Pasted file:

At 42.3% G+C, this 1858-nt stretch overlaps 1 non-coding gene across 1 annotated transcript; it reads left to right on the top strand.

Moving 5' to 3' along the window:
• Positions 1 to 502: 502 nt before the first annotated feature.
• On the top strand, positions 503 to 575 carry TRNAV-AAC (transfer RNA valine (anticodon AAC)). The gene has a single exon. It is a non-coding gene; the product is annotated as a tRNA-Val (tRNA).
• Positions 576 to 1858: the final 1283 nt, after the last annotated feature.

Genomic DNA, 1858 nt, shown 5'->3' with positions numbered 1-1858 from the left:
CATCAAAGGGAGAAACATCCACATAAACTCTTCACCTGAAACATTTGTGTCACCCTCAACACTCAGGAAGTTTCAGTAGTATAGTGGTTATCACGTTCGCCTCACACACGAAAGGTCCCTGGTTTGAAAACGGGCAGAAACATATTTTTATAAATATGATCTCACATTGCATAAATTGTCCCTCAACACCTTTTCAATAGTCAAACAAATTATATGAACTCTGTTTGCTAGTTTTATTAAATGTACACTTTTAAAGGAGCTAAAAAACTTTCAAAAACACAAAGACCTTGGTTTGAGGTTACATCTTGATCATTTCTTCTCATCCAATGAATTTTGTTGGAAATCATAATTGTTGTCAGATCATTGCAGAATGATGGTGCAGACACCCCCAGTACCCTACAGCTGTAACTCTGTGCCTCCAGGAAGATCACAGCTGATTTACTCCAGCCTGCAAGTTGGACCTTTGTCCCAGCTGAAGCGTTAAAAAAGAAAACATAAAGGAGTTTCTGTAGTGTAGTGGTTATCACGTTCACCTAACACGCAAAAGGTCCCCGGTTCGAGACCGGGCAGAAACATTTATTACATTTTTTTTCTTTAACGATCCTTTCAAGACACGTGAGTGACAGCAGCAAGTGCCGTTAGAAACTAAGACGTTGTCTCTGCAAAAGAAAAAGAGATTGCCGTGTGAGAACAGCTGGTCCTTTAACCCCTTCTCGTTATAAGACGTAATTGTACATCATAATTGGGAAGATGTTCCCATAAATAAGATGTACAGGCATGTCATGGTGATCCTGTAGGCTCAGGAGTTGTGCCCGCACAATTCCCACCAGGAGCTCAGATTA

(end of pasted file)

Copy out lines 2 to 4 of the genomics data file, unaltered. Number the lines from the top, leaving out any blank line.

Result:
Moving 5' to 3' along the window:
• Positions 1 to 502: 502 nt before the first annotated feature.
• On the top strand, positions 503 to 575 carry TRNAV-AAC (transfer RNA valine (anticodon AAC)). The gene has a single exon. It is a non-coding gene; the product is annotated as a tRNA-Val (tRNA).